It didn’t take long for me to fall under her scrutiny.  She never advanced an issue regarding faith or morality against me, but nit picked dozens (if not hundreds) of issues regarding the job.  She hounded me mercilessly.  I was new to the job and learning it.  I was a slow learner.  She would butcher me verbally over my performance almost every day.  I became the chum in the water for this shark.  And honestly, I could see the shock in other coworkers’ faces over it.  I recall a couple times when other staff intervened with snide remarks against her on my behalf – but this was rare, actually.

I took a posture of endurance.  I was devoted to patiently accepting her relentless criticism and cruel remarks alike with respect.  I would answer, “Yes, Ma’am” to her every grueling time.  There was one brief and impotent exception.  Once I was convinced that she was talking about me behind my back in extremely derogatory manner, and I took it to a supervisor and confronted her with it.  Of course she had plausible deniability, and denied it out right.  So, I learned my place as this woman’s daily whipping boy.

I can only imagine the picture that presented to staff and patients alike.  A black woman daily brow beating a white man.  We may have race problems in this society yet today, but I assure you, I have done my part in rectifying that!  I was under a LOT of stress daily.  I knew this woman was a deeply valued employee while I was a slow-to-learn newbie.  So, I conditioned myself to endure her with a smile and respect every day, while many nights I went home in tears.  She was always right, and no matter how hard I tried, it seemed I was always wrong.

I recall how my prayer life deepened during that time.  I began seeking humility as a matter of purpose.  It was painful.  Every day, I hurt in this bully’s presence.  Even when she was on vacation, I felt the weight of her on me.  I knew she was indispensable while I was expendable.  I kept my nose on the grind stone.  I coulda gave up a couple times.  I could have snapped and put her in her place, but I was sure that would earn me getting fired.  And so this went on for almost 2 years.

Yeah… 2 years… almost.

Then one winter’s evening there was an incident which for confidentiality’s sake, I cannot divulge.  But it involved me going outside the hospital in the freezing cold of night in a rough area of town to watch over a lady stranded in a broke down car while she waited for a wrecker service.  Oh, and did I mention she was the possible subject for a gang retaliation?  No.  I suppose I didn’t.

So I went out on the street corner in the freezing cold and snow and stood watch over this woman in her car.  I broke a number of protocols to do that and put myself in misery and jeopardy in the process.  But I did it as a matter of faith – a calling to be a shepherd of the flock even when the rules prohibited it.

My coworker, of course, found fault with it.  She began belittling me for it in front of the rest of the staff.  But this was a matter of faith, and she just had the wrong perspective on it.  So I confronted her nit picking barrage of criticisms telling her and all listening that I did it for Jesus despite the pain and dangers, and that if given the chance, I would do it again.

She never badgered me again.

In fact, inside of a week, she and I became very good friends.  Inside of a month, I was her right-hand man.  We worked together for the better part of the next 3 years, and over that time, she came to trust me, support me, promote me, and… dare I say… love me.  I found forgiveness to be just the natural progression in our work together.

I don’t see this woman anymore.  We don’t work together now.  But last I saw her, she was a good friend of mine.  And our admiration is mutual.  I see her as a very fine servant of God – flawed to be sure, but very important.  And she is a FRIEND.

These are some to the things I have been considering as I think about friendship.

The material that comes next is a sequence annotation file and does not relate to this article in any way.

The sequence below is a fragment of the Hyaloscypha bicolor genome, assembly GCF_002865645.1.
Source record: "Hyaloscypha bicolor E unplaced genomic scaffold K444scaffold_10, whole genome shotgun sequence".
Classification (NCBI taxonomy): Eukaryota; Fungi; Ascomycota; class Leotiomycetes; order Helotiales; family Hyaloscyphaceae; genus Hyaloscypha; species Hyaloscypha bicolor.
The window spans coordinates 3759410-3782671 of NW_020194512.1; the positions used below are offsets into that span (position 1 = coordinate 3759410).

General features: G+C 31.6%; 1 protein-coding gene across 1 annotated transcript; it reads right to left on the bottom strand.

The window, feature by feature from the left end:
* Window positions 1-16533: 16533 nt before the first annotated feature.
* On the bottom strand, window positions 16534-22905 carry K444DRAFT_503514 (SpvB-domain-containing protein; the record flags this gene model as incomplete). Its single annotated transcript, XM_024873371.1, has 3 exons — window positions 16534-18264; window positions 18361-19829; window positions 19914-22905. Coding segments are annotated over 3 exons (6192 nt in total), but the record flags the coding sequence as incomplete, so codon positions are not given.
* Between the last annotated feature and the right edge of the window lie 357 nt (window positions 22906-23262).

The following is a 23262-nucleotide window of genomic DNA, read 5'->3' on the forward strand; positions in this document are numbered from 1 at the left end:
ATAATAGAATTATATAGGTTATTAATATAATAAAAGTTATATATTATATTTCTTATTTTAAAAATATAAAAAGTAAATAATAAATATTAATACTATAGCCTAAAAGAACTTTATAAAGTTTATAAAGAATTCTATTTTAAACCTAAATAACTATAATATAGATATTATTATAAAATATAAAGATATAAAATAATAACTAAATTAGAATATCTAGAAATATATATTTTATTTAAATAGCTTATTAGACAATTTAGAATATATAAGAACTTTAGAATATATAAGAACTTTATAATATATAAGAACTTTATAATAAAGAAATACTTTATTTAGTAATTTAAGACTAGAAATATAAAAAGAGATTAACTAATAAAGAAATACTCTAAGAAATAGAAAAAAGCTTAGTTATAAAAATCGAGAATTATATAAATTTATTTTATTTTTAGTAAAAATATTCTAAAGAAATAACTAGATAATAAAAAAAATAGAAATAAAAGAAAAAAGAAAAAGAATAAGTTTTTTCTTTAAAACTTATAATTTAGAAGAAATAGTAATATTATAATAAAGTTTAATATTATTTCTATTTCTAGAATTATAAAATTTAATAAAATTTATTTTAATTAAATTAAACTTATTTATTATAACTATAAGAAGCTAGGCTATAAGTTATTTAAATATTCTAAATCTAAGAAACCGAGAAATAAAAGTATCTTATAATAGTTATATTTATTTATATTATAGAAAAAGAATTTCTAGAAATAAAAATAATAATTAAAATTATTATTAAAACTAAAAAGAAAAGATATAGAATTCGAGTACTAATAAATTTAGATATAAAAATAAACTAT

This prophet business seems to alienate me from people.  I get kicked out of church, not because I sinned.  Not because I drank, smoked, fornicated, cussed, looked at porn… shoot … the pastor himself does that!  He is on record, having confessed it publically.  No.  I got kicked out for standing up to the STUPID idea that the homeless church should kick the homeless out on the streets during the freezing cold of night!  And my name is mud in this town now!

But I am quite clear that I can be friends with people.  I can deal with differences between us.  I can and do love people in their flaws.  I know what patience is.  I can do humility.  I can be your friend.

And I want some.



  1. Agent X · August 11, 2017

    This comment sent in by another. Not changed at all, except to preserve anonymity:

    John the Baptist’s personality seems to have differed from Paul’s fiend Barabus (AKA Son of exhortation). Both were certified servants of God. They were not in competition- but I dare say if a vote were held as to which might have more friends- I’m betting Barabus was a fiend maker – John not so many. Perhaps a study of such could be informative?!

    On Fri, Aug 11, 2017 at 3:27 PM Fat Beggars School of Prophets wrote:

    > Agent X posted: “I don’t have a lot of friends. Not too many close > friendships. Not too many shallow friendships either. Tons of > acquaintances, of course, but of those relationships rising to the level of > “friend”… not so many. Perhaps this is no real surprise. S” >

    Liked by 1 person

    • Jared · October 10, 2017

      Good thoughts. Some people are called to be a prophet – Jonah wasn’t making a whole lot of friends in Nineveh. Some people are called to encourage – Barnabus was scoring friendship points with people like John Mark, people that even Paul had given up on at some point. But one thing that is true, we all need supporters and mentors, encouragers and friends in our ministries (and lives!) – and likewise, need to play that role in the lives of some others!


  2. The Devotional Guy · August 12, 2017

    Interesting read as always. Before Christ, many of our friendships appear to be forged from the ashes of conflict. After Christ, it seems friendships tend to be shaped by faith. I think people are put off by “prophet” because of those who have gone before you have disparaged that term.

    Liked by 2 people

  3. Ryan · August 12, 2017

    Wow, so much of what you wrote here I feel like I could have written myself. We must be brothers from a different mother.

    Liked by 2 people